This image was lost some time after publication.

Whether or not hedge fund billionaire Julian Robertson was a resident of New York City way back in 2000 may seem like a trivial question. Unless, that is, you work for the New York State Department of Taxation and Finance and you're arguing he did spend the majority of his time in NYC that year and you'd like to see him cough up the $27 million in city taxes he owes.

The dispute has now been settled in court. After Robertson accounted for his every waking minute in 2000, he managed to convince a judge that he spent slightly more than 180 days at his house on Long Island or traveling for business, so he won't have to write a check to the city for $26,792,341. (The city tax rate at the time was 3.78 percent; Robertson made $700 million in 2000.) That's too bad since New York City could have really used the cash. Then again, Robertson did rename the plaza at Lincoln Center in his wife's honor not too long ago and that cost him $25 million, so maybe we can call it a draw?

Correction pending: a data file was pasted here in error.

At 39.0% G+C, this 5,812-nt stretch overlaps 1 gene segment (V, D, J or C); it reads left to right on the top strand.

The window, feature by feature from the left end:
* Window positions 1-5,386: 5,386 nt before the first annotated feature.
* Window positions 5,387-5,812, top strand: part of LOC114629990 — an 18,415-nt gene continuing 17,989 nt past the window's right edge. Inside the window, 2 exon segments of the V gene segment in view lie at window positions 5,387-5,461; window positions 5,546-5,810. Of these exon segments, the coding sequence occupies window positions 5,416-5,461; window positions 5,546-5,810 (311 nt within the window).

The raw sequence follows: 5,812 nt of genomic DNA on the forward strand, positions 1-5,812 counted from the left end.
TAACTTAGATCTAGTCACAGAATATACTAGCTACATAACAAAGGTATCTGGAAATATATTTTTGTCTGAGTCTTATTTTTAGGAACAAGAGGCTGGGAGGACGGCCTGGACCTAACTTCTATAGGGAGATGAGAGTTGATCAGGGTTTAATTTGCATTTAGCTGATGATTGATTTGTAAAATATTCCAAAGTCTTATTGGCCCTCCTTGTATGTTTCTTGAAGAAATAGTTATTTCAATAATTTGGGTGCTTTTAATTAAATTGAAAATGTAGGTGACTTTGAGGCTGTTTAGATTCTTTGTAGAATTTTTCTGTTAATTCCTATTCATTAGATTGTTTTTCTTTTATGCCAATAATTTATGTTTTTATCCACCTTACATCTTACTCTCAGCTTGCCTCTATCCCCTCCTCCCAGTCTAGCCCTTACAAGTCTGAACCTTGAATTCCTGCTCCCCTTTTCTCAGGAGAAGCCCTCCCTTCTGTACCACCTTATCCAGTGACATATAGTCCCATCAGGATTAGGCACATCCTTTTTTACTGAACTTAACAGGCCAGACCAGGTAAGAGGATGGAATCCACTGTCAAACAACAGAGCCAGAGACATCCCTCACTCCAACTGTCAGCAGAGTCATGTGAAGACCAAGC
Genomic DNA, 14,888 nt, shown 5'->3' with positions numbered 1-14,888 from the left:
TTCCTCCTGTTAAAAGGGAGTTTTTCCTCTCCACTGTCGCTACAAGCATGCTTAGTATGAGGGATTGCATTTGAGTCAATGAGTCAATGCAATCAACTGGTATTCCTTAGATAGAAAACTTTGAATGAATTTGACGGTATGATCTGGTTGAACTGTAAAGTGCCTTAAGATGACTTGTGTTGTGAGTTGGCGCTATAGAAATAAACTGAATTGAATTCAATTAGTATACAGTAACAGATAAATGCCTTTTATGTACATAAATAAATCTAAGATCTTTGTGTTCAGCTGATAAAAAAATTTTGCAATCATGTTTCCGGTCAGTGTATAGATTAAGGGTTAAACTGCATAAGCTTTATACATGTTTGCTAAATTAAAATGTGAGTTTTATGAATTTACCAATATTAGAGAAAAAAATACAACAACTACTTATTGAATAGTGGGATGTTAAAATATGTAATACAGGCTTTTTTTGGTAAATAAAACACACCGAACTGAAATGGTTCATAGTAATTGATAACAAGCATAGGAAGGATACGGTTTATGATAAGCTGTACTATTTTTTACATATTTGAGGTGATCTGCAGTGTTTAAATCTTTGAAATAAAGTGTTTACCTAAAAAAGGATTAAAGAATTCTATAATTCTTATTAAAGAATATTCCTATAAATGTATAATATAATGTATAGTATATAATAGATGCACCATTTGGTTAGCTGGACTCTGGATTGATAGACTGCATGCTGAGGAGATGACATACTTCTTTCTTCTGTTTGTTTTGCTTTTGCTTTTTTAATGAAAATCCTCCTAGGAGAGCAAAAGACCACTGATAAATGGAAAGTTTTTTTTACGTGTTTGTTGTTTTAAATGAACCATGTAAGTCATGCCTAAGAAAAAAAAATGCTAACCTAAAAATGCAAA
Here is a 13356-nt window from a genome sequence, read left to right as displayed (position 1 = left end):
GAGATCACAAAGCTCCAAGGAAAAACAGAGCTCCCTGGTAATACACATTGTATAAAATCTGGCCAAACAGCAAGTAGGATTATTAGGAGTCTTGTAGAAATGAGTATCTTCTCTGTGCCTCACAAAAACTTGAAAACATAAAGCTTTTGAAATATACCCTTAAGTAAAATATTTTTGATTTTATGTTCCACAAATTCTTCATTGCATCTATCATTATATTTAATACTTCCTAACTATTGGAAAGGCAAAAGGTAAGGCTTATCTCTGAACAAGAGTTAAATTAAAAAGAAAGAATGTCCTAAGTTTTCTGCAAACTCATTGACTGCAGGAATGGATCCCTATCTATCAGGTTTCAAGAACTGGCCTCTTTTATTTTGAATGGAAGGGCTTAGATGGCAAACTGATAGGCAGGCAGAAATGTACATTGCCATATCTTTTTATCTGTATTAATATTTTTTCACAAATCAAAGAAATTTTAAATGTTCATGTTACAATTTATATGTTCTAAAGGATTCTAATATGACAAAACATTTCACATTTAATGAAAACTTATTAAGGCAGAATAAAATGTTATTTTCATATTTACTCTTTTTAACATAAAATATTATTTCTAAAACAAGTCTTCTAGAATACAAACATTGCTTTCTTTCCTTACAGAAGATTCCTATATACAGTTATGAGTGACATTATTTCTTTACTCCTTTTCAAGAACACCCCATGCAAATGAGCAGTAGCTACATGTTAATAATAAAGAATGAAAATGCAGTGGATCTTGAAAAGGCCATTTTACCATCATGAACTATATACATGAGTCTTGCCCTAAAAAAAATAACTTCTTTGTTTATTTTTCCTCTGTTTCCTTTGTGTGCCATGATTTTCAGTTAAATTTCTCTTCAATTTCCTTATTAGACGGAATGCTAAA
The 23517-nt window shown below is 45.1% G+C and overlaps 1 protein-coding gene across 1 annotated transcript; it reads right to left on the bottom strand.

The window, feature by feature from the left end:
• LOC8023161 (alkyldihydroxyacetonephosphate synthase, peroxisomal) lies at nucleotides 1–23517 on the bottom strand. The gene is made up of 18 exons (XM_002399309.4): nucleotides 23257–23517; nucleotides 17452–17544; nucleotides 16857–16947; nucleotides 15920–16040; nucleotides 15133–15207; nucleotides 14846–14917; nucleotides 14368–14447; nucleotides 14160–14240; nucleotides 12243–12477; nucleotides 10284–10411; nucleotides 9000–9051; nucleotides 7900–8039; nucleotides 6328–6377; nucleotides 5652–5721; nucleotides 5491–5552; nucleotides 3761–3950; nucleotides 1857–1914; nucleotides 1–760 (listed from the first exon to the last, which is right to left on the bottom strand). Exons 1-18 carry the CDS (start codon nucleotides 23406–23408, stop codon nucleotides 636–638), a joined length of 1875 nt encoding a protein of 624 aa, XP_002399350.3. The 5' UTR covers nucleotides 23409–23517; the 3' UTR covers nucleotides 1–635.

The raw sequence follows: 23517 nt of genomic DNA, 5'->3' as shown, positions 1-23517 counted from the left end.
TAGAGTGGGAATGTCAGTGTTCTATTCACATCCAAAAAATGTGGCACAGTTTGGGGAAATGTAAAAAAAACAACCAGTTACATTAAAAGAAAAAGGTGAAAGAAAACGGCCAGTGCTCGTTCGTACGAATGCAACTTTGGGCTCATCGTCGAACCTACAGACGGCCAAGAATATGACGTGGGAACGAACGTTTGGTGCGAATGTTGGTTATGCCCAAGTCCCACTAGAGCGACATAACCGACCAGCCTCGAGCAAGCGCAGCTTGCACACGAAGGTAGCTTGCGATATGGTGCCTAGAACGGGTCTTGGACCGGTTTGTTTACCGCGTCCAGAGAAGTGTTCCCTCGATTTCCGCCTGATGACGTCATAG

In Tax Case, 4 Days Save Robertson $27 Million [WSJ]